Overlying Principle of Strength Rehab/Training Programs

Principle: ALL injuries are caused by the body’s inability to absorb force

You can stop reading now if you get it. In case you want it broken down further, here we go…

Musculature is the primary force absorbing structure in the body, and failure to absorb force properly could occur if:

  1. muscle is not strong enough
  2. muscle can’t fire at the appropriate time
  3. there is interference of transmission of signals from nervous system to musculature (could cause reasons #1 and/or #2 to occur)

If musculature is not able to absorb force properly, an injury could occur in that structure, or in another structure (i.e. soft tissue, other muscle, outer bone).  So, an injury may end in a different area that it began, since everything in the body’s system is connected (i.e. dysfunction in lower leg/foot leading to knee/hip/low back/upper extremity injury).

Principle applied to strength rehab/training

Once injury is no longer acute (think freshly sprained ankle, no fracture but very swollen, can’t walk on it for first 2 days, etc.), stop the specific activity that caused the injury (i.e. running, overhead throwing), then:

  1. train the muscle(s) to be strong enough to absorb force at an appropriate level during a related movement
  2. train the muscle(s) to fire at the appropriate time during a related movement
  3. remove interference from the nervous system

With the majority of the training being extremely slow eccentric-style holds, the goal is to actively get a muscle group that may have shortened (maybe as a protective mechanism after an injury) to get back to a greater length, and most importantly, to get strong at that new joint angle/range-of-motion so that the body knows what to do in this position.


Generally, the formula that gets the best long-term results is:

Lots of Movement x Intent x Nourishment x Time

Note: there are no specifics, no deadlines, just the principle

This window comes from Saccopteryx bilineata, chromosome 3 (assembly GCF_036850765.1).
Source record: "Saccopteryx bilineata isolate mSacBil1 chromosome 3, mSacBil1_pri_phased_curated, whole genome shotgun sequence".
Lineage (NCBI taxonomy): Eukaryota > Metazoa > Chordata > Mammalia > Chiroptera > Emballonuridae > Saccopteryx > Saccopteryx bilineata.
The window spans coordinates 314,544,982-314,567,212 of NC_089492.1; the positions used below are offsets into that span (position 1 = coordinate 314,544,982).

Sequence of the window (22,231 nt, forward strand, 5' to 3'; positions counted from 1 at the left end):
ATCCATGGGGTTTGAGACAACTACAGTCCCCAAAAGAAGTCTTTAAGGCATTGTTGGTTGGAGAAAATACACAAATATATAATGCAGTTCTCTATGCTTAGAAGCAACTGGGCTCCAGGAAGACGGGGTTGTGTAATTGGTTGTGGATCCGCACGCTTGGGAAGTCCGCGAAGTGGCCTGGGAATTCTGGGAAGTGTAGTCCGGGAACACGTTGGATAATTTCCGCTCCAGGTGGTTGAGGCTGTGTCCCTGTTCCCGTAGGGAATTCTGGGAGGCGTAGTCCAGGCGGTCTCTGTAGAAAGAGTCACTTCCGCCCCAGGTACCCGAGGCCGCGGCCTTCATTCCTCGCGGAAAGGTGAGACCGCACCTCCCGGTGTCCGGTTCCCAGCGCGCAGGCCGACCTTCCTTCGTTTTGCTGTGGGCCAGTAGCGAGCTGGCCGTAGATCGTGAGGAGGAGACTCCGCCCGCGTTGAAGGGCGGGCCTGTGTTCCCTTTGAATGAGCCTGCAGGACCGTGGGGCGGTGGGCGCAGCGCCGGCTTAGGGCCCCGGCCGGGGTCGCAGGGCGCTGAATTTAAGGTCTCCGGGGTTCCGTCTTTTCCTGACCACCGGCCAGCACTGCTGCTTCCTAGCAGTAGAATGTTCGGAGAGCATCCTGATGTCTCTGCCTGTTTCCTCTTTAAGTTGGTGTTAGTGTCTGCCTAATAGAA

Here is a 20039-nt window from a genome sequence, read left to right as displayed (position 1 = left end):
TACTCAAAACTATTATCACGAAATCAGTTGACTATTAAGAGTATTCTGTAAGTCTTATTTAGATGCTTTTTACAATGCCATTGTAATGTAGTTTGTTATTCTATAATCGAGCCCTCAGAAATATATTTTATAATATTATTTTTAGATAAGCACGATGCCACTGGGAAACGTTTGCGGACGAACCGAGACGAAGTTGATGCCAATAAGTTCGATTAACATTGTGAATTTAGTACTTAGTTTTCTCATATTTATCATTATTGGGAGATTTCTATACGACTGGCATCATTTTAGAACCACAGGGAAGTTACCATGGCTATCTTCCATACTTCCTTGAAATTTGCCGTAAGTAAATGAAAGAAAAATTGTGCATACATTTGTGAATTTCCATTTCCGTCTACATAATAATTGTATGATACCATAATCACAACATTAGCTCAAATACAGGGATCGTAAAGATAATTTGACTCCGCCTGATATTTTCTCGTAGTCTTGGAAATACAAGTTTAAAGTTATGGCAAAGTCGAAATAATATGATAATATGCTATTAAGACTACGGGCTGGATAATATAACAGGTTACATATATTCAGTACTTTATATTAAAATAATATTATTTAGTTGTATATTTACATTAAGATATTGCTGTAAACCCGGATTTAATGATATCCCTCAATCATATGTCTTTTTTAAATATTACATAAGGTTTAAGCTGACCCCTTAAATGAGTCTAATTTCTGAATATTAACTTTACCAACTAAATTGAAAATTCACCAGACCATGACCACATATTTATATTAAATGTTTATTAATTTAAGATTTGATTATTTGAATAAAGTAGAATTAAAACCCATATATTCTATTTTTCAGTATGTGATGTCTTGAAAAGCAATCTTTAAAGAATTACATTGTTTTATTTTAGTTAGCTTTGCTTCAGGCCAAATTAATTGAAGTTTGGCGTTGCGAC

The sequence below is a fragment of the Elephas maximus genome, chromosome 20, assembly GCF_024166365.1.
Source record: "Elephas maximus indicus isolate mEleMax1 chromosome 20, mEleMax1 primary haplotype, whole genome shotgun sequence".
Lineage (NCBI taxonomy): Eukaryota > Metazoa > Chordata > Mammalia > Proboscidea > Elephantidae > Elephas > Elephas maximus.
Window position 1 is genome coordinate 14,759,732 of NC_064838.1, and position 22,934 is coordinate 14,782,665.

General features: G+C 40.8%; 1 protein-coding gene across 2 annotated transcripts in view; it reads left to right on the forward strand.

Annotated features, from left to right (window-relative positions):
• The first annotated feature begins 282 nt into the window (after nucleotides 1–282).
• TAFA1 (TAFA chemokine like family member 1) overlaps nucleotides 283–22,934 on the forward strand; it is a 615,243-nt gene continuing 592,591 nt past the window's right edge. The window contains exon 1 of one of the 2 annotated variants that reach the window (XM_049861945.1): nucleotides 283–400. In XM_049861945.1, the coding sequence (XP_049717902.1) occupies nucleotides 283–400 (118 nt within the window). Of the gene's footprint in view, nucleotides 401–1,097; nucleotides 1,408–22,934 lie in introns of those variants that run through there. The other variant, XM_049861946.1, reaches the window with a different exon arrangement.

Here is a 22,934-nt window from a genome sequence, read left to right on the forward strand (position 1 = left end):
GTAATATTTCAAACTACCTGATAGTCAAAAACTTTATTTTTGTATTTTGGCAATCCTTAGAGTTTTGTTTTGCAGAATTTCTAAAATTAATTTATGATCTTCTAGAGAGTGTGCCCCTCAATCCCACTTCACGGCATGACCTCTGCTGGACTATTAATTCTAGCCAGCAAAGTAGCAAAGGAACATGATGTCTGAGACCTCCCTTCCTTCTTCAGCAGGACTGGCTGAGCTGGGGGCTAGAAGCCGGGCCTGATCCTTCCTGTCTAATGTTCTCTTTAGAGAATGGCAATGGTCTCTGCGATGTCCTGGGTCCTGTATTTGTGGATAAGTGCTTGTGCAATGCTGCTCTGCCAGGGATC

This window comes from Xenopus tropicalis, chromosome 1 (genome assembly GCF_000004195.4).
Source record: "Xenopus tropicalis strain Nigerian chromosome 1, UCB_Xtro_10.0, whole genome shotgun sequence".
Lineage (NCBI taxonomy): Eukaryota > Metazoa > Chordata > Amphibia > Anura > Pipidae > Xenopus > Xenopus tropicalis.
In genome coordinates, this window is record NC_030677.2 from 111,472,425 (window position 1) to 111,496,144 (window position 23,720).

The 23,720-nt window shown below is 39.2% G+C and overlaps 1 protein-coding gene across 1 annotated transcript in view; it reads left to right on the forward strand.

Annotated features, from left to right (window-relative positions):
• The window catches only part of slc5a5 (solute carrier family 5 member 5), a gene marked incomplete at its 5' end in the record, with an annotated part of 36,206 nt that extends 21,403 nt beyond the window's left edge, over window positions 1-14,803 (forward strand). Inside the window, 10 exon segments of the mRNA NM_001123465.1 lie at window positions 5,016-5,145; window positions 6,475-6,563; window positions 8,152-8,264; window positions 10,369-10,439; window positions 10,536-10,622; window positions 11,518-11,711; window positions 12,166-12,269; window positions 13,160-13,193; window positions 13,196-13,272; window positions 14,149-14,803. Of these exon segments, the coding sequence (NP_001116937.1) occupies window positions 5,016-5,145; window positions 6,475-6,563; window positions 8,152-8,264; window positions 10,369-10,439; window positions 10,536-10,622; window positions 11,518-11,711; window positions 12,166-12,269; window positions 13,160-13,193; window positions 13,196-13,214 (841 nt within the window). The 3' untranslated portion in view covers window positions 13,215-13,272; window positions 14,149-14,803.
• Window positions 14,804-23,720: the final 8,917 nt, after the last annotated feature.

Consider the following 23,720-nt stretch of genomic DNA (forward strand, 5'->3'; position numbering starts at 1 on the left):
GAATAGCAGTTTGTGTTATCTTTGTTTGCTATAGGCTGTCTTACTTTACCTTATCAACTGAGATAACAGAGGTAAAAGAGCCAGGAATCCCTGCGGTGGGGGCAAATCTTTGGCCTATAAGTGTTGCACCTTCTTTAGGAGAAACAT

An example, with instructions

Alex has recurring knee pain, which has also lead to hamstring pulls over the years.  Training movements displayed weakness in his foot/lower leg, which could have caused an injury that ended in his knee and hamstrings (since an injury can end in a different area than it begins). Strength rehab/training program calls for:

Lots of movement: (1st progression of building a huge foundation of strength-endurance.  Can address reasons #1 and #2 of muscle not doing its job.)

Day 1:

  • 3-Way Spinal/Neck Moves, “Age Before Beauty”, 10 each way
  • 5 minute Calf Raise (Top Position) Hold
  • 5 minute Standing Straight Leg Raise Hold
  • 3 minute Lunge Hold, each leg
  • 250 or 5 min of Cross-Crawl Supermans

Day 2:

  • 3-Way Spinal/Neck Moves, “Age Before Beauty”, 10 each way
  • 1 minute on, 1 minute off Standing Calf Raises x 5 sets
  • 5 on, 5 off, 10 on, 5 off… Up to 40 seconds Lunge Hold, each leg
  • 250 or 5 min of Cross-Crawl Supermans

(Q: Why so many reps?  Usually takes ~3500 repetitions of something for it become habit/done without thinking about it, so rehab is a bitch, by nature)

Ideally, movement progression would be from training to absorb force in position, to absorbing force repeatedly (think catching bottom position of a push up, etc.), to creating force quickly and repeatedly (think catching bottom position of a push up immediately pushing back up to starting position in as short a time-frame as possible).

Intent: Determine the reason why you want to be healthier, pain-free (i.e. so you can continue to hike with spouse, have sex, play a sport, etc.) and then train with that cue/signal in your head.  If training will help return to a competition, train at the same emotional level at which you would compete.

Nourishment: Think good thoughts, eat real food, sleep/nap, breathe in and out of your nose, get outside (or Vitamin D3 for our Scandanavian readers), believe in the process, etc.  And, since I’m studying it in school, principled Chiropractic care to clear any possible nerve interference to musculature (among other things) in the nervous system (can address reason #3 or muscle not doing its job properly, and potentially also #1 and/or #2).

Time: Body will heal on its own terms, whenever it’s ready, without breaking any sort of physiological laws.  Don’t try to shortcut nature, and know that consistency trumps almost everything.  (Refer to Chiropractic Principle #6)

Here’s a few related notes (or refer to Training Manifesto for similar points)

  • No one else will ever “heal” you.  Be wary of people who claim that they accomplished something that your body accomplished through either time, your hard work, nourishment/training/rest/diet/good thoughts (unless you actually worked with God, a disciple, etc.).  You’re the real winner here, son/daughter.
  • There’s no magic bullet, and trying to trade off short-term results will bite you in the ass in the long-run
  • Injuries aren’t corrected by altering/fixing mechanics, nor are they caused by bad mechanics
  • All training should be restorative in nature
  • The level of disturbance going into the body has to be greater than the level of disturbance which caused the injury
  • This is all our best guesses.  Everything works until it doesn’t.

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